What Role Does the Right Shoulder Play in the Golf Swing?
Golfers always look for some "secret" that will magically give them extra length and accuracy.
There really isn't such a secret, but most golfers eventually discover a "checkpoint" that helps them avoid their most common problems. That checkpoint could be your right shoulder. And depending on whether you swing left-handed or right-handed, it can give you a number of important clues about your swing.
For Everybody: Alignment
When you address the ball for a straight shot – a square stance, which is the way players typically line up for a shot – an imaginary line "drawn" through both shoulders should be parallel to your target line. You can easily check this by holding a club across your shoulders with your hands crossed over your chest. With your left hand holding the shaft against your right shoulder, and vice versa, you can get an accurate indication of whether your shoulders are aimed properly.
For Everybody: Shoulder Turn
With the club still held across your shoulders, you can check for a 90-degree shoulder turn. Start from a square stance.
When you make your full shoulder turn, the club should point directly across your target line. As with alignment, the right and left shoulders together provide the information you need.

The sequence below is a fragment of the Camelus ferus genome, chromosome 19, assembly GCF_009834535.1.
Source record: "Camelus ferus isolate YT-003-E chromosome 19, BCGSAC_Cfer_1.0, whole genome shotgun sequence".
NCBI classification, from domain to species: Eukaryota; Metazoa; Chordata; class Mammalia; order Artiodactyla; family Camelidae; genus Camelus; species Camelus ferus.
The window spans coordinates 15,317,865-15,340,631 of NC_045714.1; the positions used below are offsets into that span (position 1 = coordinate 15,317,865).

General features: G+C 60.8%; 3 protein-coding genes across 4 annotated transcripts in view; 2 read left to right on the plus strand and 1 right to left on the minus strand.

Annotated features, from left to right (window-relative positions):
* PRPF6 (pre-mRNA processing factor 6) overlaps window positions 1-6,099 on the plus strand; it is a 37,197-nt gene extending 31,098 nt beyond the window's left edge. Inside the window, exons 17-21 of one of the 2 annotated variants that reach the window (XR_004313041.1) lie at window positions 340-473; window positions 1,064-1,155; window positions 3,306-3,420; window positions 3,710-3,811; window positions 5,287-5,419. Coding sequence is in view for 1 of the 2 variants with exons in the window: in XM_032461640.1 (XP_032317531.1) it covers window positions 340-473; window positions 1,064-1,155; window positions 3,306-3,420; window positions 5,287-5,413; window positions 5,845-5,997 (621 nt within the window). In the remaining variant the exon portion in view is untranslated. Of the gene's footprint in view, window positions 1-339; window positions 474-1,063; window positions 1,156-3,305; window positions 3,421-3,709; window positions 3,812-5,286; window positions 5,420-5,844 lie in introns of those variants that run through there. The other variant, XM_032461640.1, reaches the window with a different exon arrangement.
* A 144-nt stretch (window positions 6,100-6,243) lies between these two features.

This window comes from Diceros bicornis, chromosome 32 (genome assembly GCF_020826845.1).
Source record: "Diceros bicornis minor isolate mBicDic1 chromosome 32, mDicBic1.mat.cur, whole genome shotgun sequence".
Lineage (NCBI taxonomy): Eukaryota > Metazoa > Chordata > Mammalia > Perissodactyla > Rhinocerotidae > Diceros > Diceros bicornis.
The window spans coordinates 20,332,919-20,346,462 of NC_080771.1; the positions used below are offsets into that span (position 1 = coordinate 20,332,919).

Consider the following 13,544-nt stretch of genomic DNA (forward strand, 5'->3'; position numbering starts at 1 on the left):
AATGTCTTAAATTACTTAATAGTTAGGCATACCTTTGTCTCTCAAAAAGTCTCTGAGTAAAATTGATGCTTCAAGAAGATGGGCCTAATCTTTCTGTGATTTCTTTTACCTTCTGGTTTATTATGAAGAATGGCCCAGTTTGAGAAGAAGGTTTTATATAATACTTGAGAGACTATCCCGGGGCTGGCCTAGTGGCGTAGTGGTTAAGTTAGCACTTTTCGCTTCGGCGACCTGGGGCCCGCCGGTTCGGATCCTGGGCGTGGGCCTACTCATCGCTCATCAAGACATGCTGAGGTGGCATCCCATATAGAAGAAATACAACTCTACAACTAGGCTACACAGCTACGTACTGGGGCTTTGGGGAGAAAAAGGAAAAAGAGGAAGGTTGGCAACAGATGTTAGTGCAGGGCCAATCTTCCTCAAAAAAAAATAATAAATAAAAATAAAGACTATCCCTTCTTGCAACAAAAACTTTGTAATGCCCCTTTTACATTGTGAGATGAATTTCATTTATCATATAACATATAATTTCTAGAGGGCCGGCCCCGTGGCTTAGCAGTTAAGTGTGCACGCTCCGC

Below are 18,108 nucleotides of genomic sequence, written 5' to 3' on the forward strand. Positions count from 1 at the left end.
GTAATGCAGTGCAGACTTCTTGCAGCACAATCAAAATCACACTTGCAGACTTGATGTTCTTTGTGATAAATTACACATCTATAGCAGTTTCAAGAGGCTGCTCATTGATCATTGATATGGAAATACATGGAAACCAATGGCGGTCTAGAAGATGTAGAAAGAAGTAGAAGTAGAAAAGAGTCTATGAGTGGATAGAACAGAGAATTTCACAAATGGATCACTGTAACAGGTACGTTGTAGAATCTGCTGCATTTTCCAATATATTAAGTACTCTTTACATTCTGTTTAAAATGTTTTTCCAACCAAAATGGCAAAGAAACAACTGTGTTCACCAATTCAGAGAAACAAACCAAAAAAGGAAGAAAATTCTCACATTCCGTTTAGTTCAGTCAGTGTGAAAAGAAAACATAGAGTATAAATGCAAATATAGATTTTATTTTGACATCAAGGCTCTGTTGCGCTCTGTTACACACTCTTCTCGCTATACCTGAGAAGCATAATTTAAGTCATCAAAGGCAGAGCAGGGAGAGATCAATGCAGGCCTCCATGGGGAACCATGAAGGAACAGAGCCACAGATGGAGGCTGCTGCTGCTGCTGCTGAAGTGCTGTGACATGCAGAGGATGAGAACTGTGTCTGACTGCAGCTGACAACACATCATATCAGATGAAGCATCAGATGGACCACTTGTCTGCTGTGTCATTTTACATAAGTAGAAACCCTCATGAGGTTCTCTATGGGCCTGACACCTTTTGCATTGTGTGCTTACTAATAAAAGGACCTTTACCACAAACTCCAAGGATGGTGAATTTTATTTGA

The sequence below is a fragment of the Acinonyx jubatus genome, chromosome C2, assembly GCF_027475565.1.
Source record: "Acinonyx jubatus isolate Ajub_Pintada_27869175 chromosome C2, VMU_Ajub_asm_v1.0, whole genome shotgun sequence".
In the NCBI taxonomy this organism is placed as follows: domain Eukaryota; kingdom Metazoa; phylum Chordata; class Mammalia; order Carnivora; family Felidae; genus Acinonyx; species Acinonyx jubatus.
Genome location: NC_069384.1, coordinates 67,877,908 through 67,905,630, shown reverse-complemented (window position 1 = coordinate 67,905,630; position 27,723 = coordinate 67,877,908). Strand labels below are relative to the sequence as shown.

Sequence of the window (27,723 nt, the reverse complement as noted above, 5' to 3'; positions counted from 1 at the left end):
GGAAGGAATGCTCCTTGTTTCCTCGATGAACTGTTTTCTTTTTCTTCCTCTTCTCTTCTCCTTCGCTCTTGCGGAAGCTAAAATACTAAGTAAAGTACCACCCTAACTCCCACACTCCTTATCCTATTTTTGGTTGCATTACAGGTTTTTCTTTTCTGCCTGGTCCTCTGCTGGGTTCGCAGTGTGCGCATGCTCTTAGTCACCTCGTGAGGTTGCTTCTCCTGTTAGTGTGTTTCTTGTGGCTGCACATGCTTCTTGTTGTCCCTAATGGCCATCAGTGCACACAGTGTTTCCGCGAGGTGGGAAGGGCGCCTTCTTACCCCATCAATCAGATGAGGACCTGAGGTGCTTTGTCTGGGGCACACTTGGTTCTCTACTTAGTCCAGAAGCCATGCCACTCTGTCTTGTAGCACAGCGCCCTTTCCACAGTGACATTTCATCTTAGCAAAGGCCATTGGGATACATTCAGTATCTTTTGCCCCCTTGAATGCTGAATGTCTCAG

For Left-handers: Shoulder Turn
If you are left-handed, your right shoulder can indicate your shoulder turn during a normal swing.
When you get a full 90-degree shoulder turn, your right shoulder should push against your chin at the top of your swing. If it doesn't, you may be just lifting your arms rather than turning your shoulders.
For Left-handers: Reverse-Pivot Check
Left-handers can get more information from their right shoulder.
Once you complete your shoulder turn, your right shoulder should be well behind the ball for a tee shot, slightly behind it for a fairway wood off the fairway and roughly even for an iron shot off the fairway.
If your right shoulder is farther ahead than this, you could be leaning toward the target during your backswing. That's a reverse-pivot, which can lead to mis-hits.
For Right-handers: Plane Check
Most players worry too much about plane but, if you are a right-hander, you have an easy checkpoint with your right shoulder. Take your address position and have a friend stand on your right side, looking down your shoulder line. At the top of your backswing, your right shoulder should be visible underneath your hands and between your forearms, and the club shaft should point over your right shoulder and on a line parallel to your target line. Unless you have an unusual swing, this should put the club on your correct plane. If your hands are low and more behind you, your swing is probably too flat. Similarly, if your hands are in front of your right shoulder at the top – closer to the target line – your swing plane is probably too steep.
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